American investors looking to diversify their portfolio to include international stocks can do so easily by purchasing shares of American Depository Receipts (ADR). These shares trade on U.S. stock exchanges and are priced in dollars, yet they represent shares of the foreign company. ADR prices tend to move in tandem with their foreign counterparts.
While adding exposure to international equities can add the benefits of diversification and the potential for higher portfolio returns, each individual company and the country within which it operates carries unique risks and circumstances that must be carefully considered. (For more, see: Understanding The Risk In The BRICs.)
Of particular interest are companies in Russia. The Russian economy relies heavily on its stock of natural resources and therefore may be impacted by sharp moves in the price of oil, ore or other commodities. There is also currently rising uncertainty regarding geopolitical stability in the region making for potentially more downside risk. Certain Russian companies have been hit hard recently by Western economic sanctions levied in response to the situation in Ukraine and Crimea. Despite the volatile situation surrounding the Russian economy, it may present itself as a value opportunity to pick up relatively cheap securities.
Allocating a portion of international stocks to a portfolio can help augment return while reducing overall risk in a portfolio if the correlation between the two markets is less than one. Since 2009, the correlation between the broader U.S. and Russian stock markets has been +0.49, meaning that it offers some modest diversification potential. (For more, see: Investing In Russia: A Risky Game?)
Allocating a portion of international stocks to a portfolio can help augment return while reducing overall risk if the correlation between the two markets is less than one. Modern portfolio theory teaches that diversification benefits a portfolio as the correlations of the assets held in it diverge, meaning the less that asset prices move in tandem the greater the benefit. Correlations close to 1.0 would indicate that the prices of those assets move largely in the same direction by the same magnitude at the same time, while correlations close to 0.0 would indicate that there is no statistical relationship between the price movements of the assets.
American investors looking to gain exposure to Russian companies might consider the following ADRs, ranked by market capitalization:
|Gazprom OAO||OGZPY*||Oil & Gas||63.45|
|Rosneft Oil||RNFTF*||Oil & Gas||57.76|
|Lukoil||LUKOY*||Oil & Gas||39.24|
|Surgutneftegaz OAO||SGTZY*||Oil & Gas||25.97|
|Gazprom neft'||GZPFY*||Oil & Gas||14.22|
|Mechel OAO||MTL||Metals & Mining, Steel||0.18|
Source: BNY Mellon, data as of 12/5/2014, *Indicates shares are traded Over The Counter (OTC) market.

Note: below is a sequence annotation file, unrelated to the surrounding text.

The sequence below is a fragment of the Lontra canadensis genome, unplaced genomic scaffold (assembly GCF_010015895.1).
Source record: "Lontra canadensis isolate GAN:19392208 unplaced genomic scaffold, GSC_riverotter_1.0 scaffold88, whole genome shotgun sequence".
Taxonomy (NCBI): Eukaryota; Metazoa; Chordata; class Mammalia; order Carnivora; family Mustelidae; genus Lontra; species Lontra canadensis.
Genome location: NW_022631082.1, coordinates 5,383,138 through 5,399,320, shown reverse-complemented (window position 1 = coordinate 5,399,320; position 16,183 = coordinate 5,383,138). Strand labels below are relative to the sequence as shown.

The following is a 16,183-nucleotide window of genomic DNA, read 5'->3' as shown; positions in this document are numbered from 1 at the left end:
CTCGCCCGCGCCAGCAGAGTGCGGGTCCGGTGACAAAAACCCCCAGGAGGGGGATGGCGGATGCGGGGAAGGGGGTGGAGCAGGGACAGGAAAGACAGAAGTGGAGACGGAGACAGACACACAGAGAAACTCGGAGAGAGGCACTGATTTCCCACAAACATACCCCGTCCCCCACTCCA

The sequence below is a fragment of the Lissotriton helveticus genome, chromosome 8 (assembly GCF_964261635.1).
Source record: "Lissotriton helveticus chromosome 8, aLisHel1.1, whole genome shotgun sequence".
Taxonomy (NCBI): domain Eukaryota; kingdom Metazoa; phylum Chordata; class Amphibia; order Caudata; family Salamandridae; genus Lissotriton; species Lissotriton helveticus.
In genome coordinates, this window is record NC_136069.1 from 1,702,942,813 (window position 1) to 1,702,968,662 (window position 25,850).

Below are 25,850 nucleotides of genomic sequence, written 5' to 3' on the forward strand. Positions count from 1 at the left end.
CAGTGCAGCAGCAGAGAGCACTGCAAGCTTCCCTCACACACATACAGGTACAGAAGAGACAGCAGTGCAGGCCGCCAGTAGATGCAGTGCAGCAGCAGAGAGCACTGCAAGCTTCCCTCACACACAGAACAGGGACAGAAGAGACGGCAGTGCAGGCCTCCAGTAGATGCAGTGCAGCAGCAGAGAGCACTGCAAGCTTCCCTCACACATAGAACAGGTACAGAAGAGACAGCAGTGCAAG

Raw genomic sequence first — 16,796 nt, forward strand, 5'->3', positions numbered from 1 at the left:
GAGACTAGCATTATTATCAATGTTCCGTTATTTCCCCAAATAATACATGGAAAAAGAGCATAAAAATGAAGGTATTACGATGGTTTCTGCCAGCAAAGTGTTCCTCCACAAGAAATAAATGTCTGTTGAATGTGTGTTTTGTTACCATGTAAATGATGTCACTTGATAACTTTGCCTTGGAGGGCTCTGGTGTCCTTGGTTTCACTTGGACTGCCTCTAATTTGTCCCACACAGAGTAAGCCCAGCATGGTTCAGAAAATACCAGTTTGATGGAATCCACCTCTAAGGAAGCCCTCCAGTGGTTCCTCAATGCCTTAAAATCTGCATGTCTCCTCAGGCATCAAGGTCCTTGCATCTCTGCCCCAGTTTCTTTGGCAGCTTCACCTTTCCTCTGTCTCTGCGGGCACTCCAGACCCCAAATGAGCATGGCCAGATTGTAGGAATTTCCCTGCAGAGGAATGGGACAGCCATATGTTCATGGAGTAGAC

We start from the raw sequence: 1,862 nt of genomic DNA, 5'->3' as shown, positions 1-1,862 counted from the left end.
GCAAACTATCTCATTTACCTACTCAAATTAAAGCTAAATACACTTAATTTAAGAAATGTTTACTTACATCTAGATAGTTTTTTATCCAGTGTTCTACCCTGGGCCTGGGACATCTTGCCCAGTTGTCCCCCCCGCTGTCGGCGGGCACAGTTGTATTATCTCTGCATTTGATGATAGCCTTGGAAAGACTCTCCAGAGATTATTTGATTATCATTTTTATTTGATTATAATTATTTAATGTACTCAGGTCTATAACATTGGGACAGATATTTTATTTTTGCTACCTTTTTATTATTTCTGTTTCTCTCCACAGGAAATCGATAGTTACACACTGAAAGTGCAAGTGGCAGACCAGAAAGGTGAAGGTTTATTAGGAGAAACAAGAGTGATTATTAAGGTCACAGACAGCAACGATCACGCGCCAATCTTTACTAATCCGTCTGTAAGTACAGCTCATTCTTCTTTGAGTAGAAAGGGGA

Many of the largest Russian companies with shares traded in the United States trade Over The Counter or OTC. These exchanges are generally less regulated and the listing criteria is less strict than for stock exchanges such as the NYSE/EURONEXT or NASDAQ. The risks associated with OTC stocks therefore are sometimes greater than trading stocks listed on larger stock exchanges, and this must be kept in mind when considering to invest in any of the OTC shares on Russian companies. Not to be confused with "penny stocks", the companies listed in the table above have large market capitalizations and are actively traded in the OTC markets.
Exchange Traded Funds (ETFs) that track the broader Russian stock market or track the currency (Russian Ruble) are also tradeable on U.S. Stock markets. Trading in ETFs also removes some of the risks associated with shares of individual Russian companies that only trade on the OTC market.
|Market Vector Russia ETF||RSX
|SPDR S&P Russia ETF||RBL
|Ishares Msci Russia Capped Index ETF||ERUS
|CurrencyShares Russian Ruble||FXRU
Russia (the 'R' in the so-called BRIC countries) is a country that has a lot of risk, but also a lot of potential. Being heavily reliant on natural resources and with geopolitical regional risk looming, both the Russian stock market and currency have taken a beating recently. Potentially these markets have been oversold and may represent a buying opportunity.
Adding ADRs or international ETFs to an investment portfolio can help with diversification, increasing potential returns while minimizing overall portfolio risk. The less each foreign market is correlated with the U.S. market, the greater for diversification potential. Any one individual foreign stock or even individual countries pose their own unique risks that must be considered. The political and economic climate of each country varies and can be volatile, especially in emerging markets.